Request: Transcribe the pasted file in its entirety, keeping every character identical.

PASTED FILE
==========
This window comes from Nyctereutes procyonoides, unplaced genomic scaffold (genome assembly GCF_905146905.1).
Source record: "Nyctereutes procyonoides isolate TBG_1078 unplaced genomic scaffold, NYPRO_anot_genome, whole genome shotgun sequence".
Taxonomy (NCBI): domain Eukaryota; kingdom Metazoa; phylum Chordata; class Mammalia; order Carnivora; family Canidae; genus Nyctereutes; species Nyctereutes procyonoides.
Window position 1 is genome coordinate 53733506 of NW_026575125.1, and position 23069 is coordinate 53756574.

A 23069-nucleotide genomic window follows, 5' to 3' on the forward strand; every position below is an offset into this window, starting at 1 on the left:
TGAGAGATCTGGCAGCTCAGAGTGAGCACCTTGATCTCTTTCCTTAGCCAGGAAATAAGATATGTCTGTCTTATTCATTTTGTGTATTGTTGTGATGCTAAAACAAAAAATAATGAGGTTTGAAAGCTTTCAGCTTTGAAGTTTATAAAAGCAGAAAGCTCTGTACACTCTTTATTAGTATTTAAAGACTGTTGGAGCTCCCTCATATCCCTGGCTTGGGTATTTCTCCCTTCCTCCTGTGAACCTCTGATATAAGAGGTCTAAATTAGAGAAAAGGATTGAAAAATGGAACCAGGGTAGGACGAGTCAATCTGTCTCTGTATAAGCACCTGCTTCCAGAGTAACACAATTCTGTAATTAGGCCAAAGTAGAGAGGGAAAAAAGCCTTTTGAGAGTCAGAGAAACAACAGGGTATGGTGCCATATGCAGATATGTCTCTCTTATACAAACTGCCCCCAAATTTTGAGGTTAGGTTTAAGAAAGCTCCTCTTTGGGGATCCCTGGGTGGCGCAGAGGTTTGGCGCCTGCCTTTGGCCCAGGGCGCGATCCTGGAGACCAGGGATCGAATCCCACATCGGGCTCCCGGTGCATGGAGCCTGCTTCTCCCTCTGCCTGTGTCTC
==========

This window comes from Nyctereutes procyonoides, unplaced genomic scaffold (genome assembly GCF_905146905.1).
Source record: "Nyctereutes procyonoides isolate TBG_1078 unplaced genomic scaffold, NYPRO_anot_genome, whole genome shotgun sequence".
Taxonomy (NCBI): domain Eukaryota; kingdom Metazoa; phylum Chordata; class Mammalia; order Carnivora; family Canidae; genus Nyctereutes; species Nyctereutes procyonoides.
Window position 1 is genome coordinate 53733506 of NW_026575125.1, and position 23069 is coordinate 53756574.

A 23069-nucleotide genomic window follows, 5' to 3' on the forward strand; every position below is an offset into this window, starting at 1 on the left:
TGAGAGATCTGGCAGCTCAGAGTGAGCACCTTGATCTCTTTCCTTAGCCAGGAAATAAGATATGTCTGTCTTATTCATTTTGTGTATTGTTGTGATGCTAAAACAAAAAATAATGAGGTTTGAAAGCTTTCAGCTTTGAAGTTTATAAAAGCAGAAAGCTCTGTACACTCTTTATTAGTATTTAAAGACTGTTGGAGCTCCCTCATATCCCTGGCTTGGGTATTTCTCCCTTCCTCCTGTGAACCTCTGATATAAGAGGTCTAAATTAGAGAAAAGGATTGAAAAATGGAACCAGGGTAGGACGAGTCAATCTGTCTCTGTATAAGCACCTGCTTCCAGAGTAACACAATTCTGTAATTAGGCCAAAGTAGAGAGGGAAAAAAGCCTTTTGAGAGTCAGAGAAACAACAGGGTATGGTGCCATATGCAGATATGTCTCTCTTATACAAACTGCCCCCAAATTTTGAGGTTAGGTTTAAGAAAGCTCCTCTTTGGGGATCCCTGGGTGGCGCAGAGGTTTGGCGCCTGCCTTTGGCCCAGGGCGCGATCCTGGAGACCAGGGATCGAATCCCACATCGGGCTCCCGGTGCATGGAGCCTGCTTCTCCCTCTGCCTGTGTCTC